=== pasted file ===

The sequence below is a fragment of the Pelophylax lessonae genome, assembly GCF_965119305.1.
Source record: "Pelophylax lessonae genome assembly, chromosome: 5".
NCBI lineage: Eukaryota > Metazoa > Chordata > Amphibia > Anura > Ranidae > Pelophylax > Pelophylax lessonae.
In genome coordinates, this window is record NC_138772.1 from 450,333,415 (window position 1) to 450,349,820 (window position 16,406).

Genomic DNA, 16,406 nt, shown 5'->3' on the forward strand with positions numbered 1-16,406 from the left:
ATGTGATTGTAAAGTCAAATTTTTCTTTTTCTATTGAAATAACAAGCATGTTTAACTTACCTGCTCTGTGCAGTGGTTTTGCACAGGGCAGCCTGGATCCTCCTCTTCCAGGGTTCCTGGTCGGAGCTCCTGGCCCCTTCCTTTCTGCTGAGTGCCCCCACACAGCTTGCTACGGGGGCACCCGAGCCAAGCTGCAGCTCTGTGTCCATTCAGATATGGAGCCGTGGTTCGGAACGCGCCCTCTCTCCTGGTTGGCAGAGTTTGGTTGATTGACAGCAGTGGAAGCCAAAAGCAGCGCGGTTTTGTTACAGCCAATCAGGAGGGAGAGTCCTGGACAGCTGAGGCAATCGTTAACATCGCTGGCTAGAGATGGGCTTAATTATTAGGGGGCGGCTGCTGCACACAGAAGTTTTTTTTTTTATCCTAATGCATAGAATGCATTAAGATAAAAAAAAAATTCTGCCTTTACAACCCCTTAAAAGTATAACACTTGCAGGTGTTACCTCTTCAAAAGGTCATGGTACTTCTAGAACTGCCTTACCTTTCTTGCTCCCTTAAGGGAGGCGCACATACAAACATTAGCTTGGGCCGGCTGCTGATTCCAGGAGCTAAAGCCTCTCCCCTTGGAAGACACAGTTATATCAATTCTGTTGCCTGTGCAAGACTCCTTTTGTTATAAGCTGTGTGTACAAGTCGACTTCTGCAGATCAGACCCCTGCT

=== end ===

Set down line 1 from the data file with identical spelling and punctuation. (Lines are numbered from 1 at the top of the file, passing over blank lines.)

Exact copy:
The sequence below is a fragment of the Pelophylax lessonae genome, assembly GCF_965119305.1.